How Drones Create More Terrorists

Militants take advantage of fearful communities to draw new recruits.
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Drone strikes may create more jihadi militants. (Ibraheem Abu Mustafa/Reuters)

Recently, strong evidence has begun to suggest that terrorists use drone strikes as a recruitment tool. Of course, the value of drones in the arena of intelligence-gathering and secret surveillance of foes (and even friends) is unmistakable. In warzones too, it can support ground operations in significant and even decisive ways. None of this is controversial, though the ones on the receiving end will certainly not like it. What is debatable is its use as a counter-terrorism instrument in theaters that are not declared war zones, or in cases where a sovereign state is not fully and publicly on board with this policy. Lack of transparency in regulations that govern this new type of warfare, the unverifiable nature of targets, and questions over the credibility of intelligence only complicates the matter.

Mark Bowden's important contribution to the drone debate raises critical questions that policy makers will be wise to consider for the future use of this new tool of war. One of the important arguments mentioned in the piece revolves around the notion that drone strikes might be less provocative than ground assaults for terrorists, meaning that standard warfare might create more terrorists than drones do. Lets first accept what is obvious: more civilians are killed in standard warfare, and the history of warfare in the 20th century sufficiently proves the point. When it comes to drones strikes, the ratio of civilian deaths is certainly lower, but the issue is not about the number of civilian casualties alone. The inherently secret nature of the weapon creates a persistent feeling of fear in the areas where drones hover in the sky, and the hopelessness of communities that are on the receiving end of strikes causes severe backlash -- both in terms of anti-U.S. opinion and violence.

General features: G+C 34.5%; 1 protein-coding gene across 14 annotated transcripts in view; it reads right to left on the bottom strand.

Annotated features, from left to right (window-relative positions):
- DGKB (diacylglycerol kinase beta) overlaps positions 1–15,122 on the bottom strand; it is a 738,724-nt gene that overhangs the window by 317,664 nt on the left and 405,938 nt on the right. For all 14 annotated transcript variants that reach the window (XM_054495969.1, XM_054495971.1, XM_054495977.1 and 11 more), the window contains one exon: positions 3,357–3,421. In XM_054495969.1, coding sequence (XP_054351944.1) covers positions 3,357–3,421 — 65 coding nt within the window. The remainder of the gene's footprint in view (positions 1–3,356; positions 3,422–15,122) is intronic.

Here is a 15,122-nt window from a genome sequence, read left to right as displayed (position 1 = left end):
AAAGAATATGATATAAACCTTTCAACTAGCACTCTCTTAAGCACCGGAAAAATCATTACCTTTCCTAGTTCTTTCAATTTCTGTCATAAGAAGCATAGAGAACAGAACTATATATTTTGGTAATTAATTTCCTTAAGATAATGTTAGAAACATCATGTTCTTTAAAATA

Response to drone strikes comes in many varieties. First, revenge is targeted at those within the easy range of the insurgents and militants. The victims of those revenge terrorist attacks also consider the drone strikes responsible for all the mayhem. Consequently, terrorists and ordinary people are drawn closer to each other out of sympathy, whereas a critical function of any successful counter-terrorism policy is to win over public confidence so that they join in the campaign against the perpetrators of terror. Poor public awareness -- which is often a function of inadequate education -- about terrorist organizations indeed plays a role in building this perspective. Public outrage against drone strikes circuitously empowers terrorists. It allows them space to survive, move around, and maneuver. Pakistan is a perfect example of this phenomenon.

Many in Pakistan now believe that drone strikes tend to motivate Al Qaeda and the Pakistani Taliban to conduct terrorist attacks that target Pakistan's security forces as well as civilians. The duplicity of Pakistan's political and military elite in giving a green light to the U.S. drone policy proved to be counterproductive. The sponsors and supporters of drone strikes in U.S. policy circles apparently ignored the wider socio-political impact and indirect costs when evaluating its efficacy.

Supporters of drone strikes are only grudgingly acknowledging now that affiliates of Al-Qaeda are alive and kicking in various parts of the world, even though its founder is dead and its top layer of leadership is disabled and dysfunctional. Drone strikes that specifically target hardcore terrorists can work effectively provided they are supported by a parallel public relations endeavor that challenges the ideas projected by those terrorists.

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Terrorists and their misguided sympathizers often expose and market civilian casualties -- particularly women and children -- quite effectively. Meanwhile, those who direct and authorize these strikes rarely provide any justification and rationale for it. This is simply seen as arrogance by those whom the U.S. expects to be on their side in this battle.

The crux of my viewpoint is that drone attacks cannot be compared to "boots on ground" operations. They are two different methods of battling enemies. Wars are mainly about national interests -- resources, territory, the balance of power, and religion. Drone strikes directed at terrorists perform a comparable but different role. In battling terrorism, physical elimination of the enemy matters but is not decisive. Hitting at the mindset of the terrorist and discrediting the ideas that generate terrorism is the big prize. A law enforcement action that flows out of a "rule of law" paradigm, involving meticulous investigations and prosecution in courts, is likely to be far more damaging for the ideas that terrorists stand for. Limited and internationally regulated use of drones targeting the most wanted terrorists can be a part of this comprehensive approach -- it may take longer to deliver, but it will be more sustainable and the results will be more durable.

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Hassan Abbas is a senior advisor at Asia Society and the author of the forthcoming book The Taliban Revival.

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